Left-leaning student paper is about to find out what the free market is like
- A left-leaning student newspaper lost its access to student fees for the first time in its 150-year publication run.
- The Daily Targum is facing a budget cut of over half a million dollars.
A left-leaning student newspaper at Rutgers University did not receive the votes required to get student funding for the first time in its century-and-a-half history.
The Daily Targum, which has circulated since 1869, is currently facing a major cutback in operations after the paper failed to garner enough votes to continue funding most of its operations. The paper is facing a budget cut of nearly $540,000, or around 70 percent of its budget, according to NJ.com.
Out of 23,996 eligible student voters, only 4,461 students of the 6,578 students who cast ballots voted to fund The Daily Targum, NorthJersey.com reported. This 18.59 percent of eligible students opting to fund the paper fell short of the 25 percent minimum needed to fund it.
“For the first time since declaring its independence from the University, The Daily Targum has failed to pass [its] referendum across the Rutgers-New Brunswick campus,” The Daily Targum wrote on its website after the vote. “We do not know what the future holds, but the Targum Publishing Company’s Board of Trustees and staff will be working to address this funding crisis.”
Articles published by The Daily Targum include an op-ed claiming that then-Supreme Court nominee Brett Kavanaugh should be denied a position on the Court and a column advocating for “environmental justice” that intersects with racial justice.
Eric Eaton, a recent graduate of Rutgers University and former president of the Rutgers Conservative Union chapter, spoke with Campus Reform about the paper and the referendum results.
“I first heard about the referendum results through word of mouth,” Eaton said. “I don’t really remember anyone on campus that read the Targum at all.”
Eaton also told Campus Reform that a person had been kicked off of the paper after he had an issue with his editors regarding the use of a term in an article.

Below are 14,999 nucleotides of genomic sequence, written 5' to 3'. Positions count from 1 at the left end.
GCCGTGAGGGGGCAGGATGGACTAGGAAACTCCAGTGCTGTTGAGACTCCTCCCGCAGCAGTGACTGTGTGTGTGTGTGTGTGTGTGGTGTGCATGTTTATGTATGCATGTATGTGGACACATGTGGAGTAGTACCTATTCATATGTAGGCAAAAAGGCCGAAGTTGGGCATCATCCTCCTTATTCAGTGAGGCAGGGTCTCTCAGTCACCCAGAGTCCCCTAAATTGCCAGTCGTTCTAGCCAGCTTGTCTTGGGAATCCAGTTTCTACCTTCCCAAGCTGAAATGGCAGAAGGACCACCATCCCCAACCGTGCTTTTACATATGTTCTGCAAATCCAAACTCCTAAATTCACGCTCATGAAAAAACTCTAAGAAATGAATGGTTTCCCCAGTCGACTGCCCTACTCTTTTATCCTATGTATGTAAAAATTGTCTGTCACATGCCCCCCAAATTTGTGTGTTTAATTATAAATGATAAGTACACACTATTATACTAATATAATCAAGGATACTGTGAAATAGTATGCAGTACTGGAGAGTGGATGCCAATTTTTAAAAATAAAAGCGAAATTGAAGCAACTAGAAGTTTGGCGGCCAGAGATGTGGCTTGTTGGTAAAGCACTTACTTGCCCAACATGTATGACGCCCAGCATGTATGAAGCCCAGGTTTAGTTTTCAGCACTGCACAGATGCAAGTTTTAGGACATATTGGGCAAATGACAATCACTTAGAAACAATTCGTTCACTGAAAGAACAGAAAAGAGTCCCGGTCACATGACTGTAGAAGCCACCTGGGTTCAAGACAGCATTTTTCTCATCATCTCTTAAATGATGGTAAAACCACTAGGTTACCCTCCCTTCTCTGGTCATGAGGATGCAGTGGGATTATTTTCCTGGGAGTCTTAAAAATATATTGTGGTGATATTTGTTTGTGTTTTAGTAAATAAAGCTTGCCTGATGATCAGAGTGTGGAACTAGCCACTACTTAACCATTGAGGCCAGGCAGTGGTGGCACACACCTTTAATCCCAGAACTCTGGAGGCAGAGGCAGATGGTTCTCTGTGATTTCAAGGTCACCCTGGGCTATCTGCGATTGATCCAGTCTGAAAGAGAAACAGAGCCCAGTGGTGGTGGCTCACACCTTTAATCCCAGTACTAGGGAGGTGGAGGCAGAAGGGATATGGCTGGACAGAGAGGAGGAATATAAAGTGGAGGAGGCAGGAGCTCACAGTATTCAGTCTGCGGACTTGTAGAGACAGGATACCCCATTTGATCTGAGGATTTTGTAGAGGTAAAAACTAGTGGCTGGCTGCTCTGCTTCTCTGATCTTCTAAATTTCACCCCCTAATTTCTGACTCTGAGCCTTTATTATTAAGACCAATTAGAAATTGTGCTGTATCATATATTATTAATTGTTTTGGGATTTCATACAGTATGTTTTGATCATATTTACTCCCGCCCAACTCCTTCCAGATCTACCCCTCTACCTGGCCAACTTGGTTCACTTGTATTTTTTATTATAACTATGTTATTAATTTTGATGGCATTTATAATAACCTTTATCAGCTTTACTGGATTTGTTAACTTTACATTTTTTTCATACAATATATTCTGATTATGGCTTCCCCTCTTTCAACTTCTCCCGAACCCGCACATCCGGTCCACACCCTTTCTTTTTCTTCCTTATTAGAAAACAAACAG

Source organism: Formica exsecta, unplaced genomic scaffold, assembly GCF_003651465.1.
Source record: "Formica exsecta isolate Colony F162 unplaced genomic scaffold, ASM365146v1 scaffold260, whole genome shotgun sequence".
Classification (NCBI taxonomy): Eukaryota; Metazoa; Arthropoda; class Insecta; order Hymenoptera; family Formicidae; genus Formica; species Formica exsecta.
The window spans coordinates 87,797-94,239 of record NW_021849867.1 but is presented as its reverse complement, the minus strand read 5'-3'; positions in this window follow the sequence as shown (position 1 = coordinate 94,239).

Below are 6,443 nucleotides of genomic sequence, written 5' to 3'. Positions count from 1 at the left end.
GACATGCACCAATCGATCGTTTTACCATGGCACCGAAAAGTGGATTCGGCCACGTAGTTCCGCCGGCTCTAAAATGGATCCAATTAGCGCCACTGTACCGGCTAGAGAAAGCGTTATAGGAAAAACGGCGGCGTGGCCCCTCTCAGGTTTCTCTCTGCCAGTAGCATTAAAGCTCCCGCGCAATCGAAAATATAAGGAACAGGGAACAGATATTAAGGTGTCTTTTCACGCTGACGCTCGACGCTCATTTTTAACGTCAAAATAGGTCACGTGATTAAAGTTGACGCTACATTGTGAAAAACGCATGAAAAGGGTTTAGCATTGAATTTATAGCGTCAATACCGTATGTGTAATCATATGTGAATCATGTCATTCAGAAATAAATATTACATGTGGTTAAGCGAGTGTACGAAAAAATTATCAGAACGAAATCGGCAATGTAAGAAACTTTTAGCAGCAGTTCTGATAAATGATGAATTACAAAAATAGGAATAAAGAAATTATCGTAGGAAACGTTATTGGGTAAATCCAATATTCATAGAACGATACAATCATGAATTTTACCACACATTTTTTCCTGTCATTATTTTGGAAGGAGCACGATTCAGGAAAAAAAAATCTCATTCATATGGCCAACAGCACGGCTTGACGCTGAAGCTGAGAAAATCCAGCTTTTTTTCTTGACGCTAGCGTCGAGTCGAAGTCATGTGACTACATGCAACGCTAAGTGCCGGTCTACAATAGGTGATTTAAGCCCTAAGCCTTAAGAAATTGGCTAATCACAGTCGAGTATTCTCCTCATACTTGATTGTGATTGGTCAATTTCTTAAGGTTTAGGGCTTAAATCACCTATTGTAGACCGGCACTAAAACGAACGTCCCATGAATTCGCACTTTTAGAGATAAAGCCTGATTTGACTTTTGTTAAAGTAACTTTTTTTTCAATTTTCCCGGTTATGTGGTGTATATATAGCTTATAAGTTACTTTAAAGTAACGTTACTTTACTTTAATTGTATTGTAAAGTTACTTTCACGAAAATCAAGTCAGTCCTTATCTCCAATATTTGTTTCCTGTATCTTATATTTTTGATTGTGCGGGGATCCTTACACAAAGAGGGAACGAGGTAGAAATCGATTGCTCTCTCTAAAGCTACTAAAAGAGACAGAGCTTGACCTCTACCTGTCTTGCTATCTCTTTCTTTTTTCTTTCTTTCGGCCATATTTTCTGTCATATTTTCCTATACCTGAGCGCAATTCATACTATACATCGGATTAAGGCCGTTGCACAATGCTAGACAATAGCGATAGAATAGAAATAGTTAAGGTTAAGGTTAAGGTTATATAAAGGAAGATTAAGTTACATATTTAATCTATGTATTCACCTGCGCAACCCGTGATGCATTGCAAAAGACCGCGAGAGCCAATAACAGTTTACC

“Someone I knew on campus who was originally writing for the Targum had his article censored because he used the term ‘illegal immigrants’ in a story he was working on,” Eaton said. “When he asked his editors about why his article had been censored and the term was not allowed, he was terminated off of the paper.”
When Campus Reform asked Eaton about the paper’s views, he replied that the paper was “certainly” left-leaning in its perspectives.
Campus Reform reached out to the student that had been kicked off of the paper for more information about the alleged event but did not receive a response in time for publication.
Eaton also told Campus Reform briefly about on-campus efforts to defund the Targum and educate students on how to get their funds back.
“We just spread awareness that students were involuntarily spending their $15 on the paper,” the alumnus said. “We also sent out pamphlets on how students can request a refund from the paper.”
The Rutgers Conservative Union aimed to raise awareness about the “Targum Fee” by giving students info about how to request a refund since, Eaton said, the process was secretive and not well-known among the student body. The only way students would find out about the fee, Eaton told Campus Reform, would be to check their term bill and see the $15 “Targum fee” that was charged.
The Rutgers Conservative Union delivered a petition to the Targum with names of students requesting $15 refunds, but all did not go according to plan.
“We sent all of the contact info in one email and they rejected it, saying it was done improperly and we needed to send it again,” Eaton said to Campus Reform.
The former Rutgers Conservative Union president also said that the process had to be done on a case-by-case process and claimed that the paper was seeking to give the organizers of the effort a hard time by putting them through a “bureaucratic process.”
“I believe it was them just trying to save face and not give anyone their money back,” Eaton said.
The Daily Targum has started a GoFundMe page, with a goal of $100,000, to continue funding the paper’s operation costs. The paper has received over $13,000 at the time of publication.
Campus Reform also reached out to the Targum for further comment regarding its situation but did not receive a response in time for publication.
Follow the author of this article on Twitter: @JesseStiller3